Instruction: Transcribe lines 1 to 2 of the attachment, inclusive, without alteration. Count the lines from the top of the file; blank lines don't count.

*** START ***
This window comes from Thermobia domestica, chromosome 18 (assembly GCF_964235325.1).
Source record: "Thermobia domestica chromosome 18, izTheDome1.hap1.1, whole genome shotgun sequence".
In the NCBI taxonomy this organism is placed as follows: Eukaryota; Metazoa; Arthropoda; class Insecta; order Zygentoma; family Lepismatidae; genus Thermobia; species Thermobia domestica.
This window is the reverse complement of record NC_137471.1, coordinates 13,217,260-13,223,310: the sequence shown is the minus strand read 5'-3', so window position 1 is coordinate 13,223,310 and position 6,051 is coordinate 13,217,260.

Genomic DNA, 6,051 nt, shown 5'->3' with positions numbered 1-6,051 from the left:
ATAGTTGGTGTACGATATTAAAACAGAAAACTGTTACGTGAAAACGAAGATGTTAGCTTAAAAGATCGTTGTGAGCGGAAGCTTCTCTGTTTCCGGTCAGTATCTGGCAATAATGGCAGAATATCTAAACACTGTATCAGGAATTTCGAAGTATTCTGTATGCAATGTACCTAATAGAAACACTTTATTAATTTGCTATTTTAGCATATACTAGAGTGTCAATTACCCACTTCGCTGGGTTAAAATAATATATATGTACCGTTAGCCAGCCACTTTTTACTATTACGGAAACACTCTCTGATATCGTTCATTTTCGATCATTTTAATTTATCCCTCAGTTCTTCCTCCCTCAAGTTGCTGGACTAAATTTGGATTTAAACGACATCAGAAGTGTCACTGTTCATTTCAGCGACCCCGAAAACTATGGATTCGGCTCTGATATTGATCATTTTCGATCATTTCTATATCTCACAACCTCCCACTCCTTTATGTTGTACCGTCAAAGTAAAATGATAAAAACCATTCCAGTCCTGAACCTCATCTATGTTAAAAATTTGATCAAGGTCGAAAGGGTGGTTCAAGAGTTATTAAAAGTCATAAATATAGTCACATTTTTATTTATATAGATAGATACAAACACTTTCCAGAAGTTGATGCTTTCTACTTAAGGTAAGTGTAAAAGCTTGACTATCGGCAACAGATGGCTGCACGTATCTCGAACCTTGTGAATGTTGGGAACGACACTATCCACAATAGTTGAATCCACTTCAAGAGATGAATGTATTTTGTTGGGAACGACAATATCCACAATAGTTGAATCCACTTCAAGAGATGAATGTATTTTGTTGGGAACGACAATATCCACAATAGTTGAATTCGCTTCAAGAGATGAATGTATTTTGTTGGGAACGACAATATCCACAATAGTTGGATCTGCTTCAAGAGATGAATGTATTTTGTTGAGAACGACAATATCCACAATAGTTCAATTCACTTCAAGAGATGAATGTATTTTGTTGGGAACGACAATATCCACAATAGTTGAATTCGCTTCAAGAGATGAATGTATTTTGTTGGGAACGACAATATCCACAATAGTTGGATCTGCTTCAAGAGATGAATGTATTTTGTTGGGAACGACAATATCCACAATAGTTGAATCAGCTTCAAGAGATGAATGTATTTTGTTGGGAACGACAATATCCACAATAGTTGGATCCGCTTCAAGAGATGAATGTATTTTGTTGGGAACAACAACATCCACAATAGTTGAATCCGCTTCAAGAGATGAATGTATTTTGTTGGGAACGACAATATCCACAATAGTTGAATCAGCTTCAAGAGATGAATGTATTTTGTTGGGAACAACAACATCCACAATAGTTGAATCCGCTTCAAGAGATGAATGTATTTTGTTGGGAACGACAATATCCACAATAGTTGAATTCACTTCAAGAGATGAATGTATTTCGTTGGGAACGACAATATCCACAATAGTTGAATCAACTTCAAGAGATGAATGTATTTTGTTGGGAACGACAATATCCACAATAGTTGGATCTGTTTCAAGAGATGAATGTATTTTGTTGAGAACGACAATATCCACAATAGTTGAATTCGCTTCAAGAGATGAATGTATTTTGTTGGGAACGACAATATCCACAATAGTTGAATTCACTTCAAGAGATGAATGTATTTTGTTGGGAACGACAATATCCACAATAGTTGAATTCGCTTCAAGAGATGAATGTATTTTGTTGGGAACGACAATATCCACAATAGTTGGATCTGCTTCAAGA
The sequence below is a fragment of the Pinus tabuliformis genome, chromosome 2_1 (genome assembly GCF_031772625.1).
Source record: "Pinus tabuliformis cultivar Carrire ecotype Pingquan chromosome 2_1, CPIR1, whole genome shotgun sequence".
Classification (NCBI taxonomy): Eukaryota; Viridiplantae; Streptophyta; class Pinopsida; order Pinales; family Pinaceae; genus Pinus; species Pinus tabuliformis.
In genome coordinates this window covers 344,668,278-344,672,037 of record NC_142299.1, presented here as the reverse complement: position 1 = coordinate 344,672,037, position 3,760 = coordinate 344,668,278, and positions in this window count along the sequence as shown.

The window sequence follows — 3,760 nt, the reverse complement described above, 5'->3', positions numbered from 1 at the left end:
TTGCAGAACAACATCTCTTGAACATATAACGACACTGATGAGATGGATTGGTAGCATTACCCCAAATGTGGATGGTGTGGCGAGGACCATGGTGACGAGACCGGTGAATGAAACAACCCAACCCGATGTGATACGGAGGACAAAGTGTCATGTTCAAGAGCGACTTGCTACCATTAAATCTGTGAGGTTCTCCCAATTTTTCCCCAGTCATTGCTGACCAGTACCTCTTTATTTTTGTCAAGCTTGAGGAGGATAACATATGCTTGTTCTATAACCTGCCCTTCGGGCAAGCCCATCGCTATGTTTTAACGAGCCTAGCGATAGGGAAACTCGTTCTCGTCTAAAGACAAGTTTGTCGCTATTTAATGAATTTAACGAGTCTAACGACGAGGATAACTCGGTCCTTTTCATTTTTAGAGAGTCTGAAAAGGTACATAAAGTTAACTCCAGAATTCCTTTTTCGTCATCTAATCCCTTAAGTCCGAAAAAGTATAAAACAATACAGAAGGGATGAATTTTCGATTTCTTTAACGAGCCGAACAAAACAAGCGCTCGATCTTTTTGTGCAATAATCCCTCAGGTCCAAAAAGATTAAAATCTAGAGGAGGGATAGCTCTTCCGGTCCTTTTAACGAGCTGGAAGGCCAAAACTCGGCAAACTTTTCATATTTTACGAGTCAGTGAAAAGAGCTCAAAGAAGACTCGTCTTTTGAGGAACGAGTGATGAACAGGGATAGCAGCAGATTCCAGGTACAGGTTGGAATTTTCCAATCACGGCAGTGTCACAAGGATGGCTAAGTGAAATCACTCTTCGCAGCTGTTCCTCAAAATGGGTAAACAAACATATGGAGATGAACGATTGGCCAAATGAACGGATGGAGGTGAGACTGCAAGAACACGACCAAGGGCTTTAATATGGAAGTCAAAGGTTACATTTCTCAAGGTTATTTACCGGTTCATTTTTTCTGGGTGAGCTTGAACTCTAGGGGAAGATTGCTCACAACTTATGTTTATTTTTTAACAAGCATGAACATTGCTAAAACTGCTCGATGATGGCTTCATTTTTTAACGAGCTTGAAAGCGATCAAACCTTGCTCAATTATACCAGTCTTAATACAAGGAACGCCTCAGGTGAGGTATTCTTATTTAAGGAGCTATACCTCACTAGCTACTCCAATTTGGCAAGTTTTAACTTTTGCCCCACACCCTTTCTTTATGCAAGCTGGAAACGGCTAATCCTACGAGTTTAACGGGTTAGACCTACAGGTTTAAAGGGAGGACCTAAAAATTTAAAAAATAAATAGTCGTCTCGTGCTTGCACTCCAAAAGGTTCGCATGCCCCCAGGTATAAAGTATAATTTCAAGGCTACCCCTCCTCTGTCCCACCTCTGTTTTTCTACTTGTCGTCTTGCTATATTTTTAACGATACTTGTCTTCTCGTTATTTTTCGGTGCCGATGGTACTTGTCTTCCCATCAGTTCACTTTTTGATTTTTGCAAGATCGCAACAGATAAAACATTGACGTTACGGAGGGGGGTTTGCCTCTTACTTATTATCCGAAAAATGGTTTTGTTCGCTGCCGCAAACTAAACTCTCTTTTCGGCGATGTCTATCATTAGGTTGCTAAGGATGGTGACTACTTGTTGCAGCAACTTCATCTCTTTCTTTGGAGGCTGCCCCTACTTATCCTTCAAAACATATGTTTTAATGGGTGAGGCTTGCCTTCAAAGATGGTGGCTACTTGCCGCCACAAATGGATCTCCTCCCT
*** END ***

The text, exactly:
This window comes from Thermobia domestica, chromosome 18 (assembly GCF_964235325.1).
Source record: "Thermobia domestica chromosome 18, izTheDome1.hap1.1, whole genome shotgun sequence".